Frances Parkinson Wheeler Keyes
1940 to Today
Wrote the column "Letters From a Senator's Wife," for Good Housekeeping Magazine for fifteen years and published more than fifty books, including "The Old Gray Homestead." Owner of The Oxbow, an historic house in Newbury, Vermont, and the historic Beauregard-Keyes House in New Orleans, Louisiana.
Date of Birth07/21/1885
Date of Death07/03/1970
Frances Parkinson Wheeler Keyes wrote the column "Letters From a Senator's Wife," for Good Housekeeping Magazine for fifteen years and published more than fifty books, including "The Old Gray Homestead." Keyes was the owner of The Oxbow in Newbury, Vermont, and the historic Beauregard-Keyes House in New Orleans, Louisiana.
Keyes was born in Charlottesville, Virginia, but her family had ties to Newbury, Vermont. She was a descendant of Thomas Johnson, one of Newbury's earliest settlers, and spent summers at The Oxbow, the Johnson homestead. Upon the death of her mother, Keyes became the owner of The Oxbow. Frances Wheeler married Henry Wilder Keyes in 1904. Henry Keyes served as Governor of New Hampshire from 1917-1919 and was a United States Senator from 1919-1938. Keyes began writing in Washington, D.C. as a means to bring in some extra income, and her first novel, "The Old Gray Homestead," was published in 1919. For fifteen years, Keyes was a feature writer for Good Housekeeping Magazine and wrote the column "Letters From a Senator's Wife." She also served as a foreign correspondent for Good Housekeeping and wrote articles for various other women's magazines. In 1937, she became editor of the National Historical Magazine, but resigned when Senator Keyes died in 1938. Keyes began writing full-time to support her family and published more than fifty books that included novels, poetry, memoirs, cookbooks and biographies of saints. She bought the historic Beauregard House in New Orleans and spent her winters there writing. Many of her novels are set in Louisiana, including her best seller, "Dinner at Antoines" (1948). The Beauregard House has been renamed the Beauregard-Keyes House and is open to the public. Visitors can see Keyes' collection of antique dolls and tea pots and can purchase copies of her books in the gift store. Frances Keyes founded the Keyes Foundation to preserve historic homes, including her own in New Orleans, and to support writers. Keyes died in 1970 and is buried in Newbury, Vermont.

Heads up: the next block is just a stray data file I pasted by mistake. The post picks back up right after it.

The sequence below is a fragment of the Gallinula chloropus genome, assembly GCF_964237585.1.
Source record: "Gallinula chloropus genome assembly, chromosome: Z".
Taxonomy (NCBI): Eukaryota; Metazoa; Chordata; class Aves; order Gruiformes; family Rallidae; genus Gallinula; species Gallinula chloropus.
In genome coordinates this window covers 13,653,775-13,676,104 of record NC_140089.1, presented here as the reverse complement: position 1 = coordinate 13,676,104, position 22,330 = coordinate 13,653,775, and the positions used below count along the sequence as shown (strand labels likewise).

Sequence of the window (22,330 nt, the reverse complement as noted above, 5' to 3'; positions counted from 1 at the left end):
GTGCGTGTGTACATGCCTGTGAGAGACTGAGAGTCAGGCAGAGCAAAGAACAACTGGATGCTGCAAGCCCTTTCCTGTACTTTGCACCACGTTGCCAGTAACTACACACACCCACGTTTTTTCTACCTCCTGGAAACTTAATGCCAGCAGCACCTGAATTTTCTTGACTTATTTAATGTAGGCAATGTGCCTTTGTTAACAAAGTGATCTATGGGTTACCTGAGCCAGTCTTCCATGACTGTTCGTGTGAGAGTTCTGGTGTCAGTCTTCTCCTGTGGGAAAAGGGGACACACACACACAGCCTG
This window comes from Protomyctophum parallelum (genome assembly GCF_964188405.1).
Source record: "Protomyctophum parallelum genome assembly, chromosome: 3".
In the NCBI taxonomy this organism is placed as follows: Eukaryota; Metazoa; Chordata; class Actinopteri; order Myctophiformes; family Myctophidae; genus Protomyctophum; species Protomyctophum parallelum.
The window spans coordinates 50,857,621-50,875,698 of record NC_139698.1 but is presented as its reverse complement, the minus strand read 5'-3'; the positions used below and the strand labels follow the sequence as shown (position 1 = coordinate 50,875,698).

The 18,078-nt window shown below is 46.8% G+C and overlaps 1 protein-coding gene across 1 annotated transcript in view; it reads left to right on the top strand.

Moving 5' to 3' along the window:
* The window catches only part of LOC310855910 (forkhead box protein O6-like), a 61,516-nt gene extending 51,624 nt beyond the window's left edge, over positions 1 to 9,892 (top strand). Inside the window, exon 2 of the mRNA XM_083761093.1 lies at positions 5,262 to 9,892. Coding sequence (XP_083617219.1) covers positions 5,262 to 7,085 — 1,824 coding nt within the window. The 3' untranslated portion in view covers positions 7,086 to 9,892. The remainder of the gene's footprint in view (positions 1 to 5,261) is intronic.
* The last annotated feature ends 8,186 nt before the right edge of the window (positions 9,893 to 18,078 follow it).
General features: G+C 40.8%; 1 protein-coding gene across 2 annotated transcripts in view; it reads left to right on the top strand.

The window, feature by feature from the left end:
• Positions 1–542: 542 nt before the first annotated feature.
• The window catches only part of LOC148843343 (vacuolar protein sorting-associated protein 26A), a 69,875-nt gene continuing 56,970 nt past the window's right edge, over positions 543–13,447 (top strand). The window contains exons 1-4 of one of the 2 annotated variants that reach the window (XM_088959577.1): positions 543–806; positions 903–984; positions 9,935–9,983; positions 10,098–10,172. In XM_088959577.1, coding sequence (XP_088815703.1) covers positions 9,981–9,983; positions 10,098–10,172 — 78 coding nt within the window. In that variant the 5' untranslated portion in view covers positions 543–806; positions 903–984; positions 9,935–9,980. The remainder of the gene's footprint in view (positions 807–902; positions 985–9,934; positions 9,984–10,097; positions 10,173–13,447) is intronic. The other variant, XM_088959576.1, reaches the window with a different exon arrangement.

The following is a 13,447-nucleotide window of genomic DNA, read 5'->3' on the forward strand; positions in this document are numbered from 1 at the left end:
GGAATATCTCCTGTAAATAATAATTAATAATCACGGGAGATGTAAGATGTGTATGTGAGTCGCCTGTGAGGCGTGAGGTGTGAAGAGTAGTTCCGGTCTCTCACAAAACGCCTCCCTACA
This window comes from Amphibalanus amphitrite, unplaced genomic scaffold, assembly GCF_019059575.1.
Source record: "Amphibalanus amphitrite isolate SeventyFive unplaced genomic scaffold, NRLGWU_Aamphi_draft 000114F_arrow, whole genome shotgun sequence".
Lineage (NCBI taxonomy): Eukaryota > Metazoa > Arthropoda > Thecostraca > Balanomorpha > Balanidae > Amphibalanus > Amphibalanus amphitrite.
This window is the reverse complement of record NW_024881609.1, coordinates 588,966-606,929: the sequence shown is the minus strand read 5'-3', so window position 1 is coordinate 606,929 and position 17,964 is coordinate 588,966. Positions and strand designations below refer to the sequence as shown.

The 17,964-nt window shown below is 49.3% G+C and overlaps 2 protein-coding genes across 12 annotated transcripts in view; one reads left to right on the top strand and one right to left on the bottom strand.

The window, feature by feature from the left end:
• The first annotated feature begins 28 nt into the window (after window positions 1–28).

Organizations or Movements
- Keyes Foundation
- Feature writer for Good Housekeeping Magazine
- Editor, National Historical Magazine.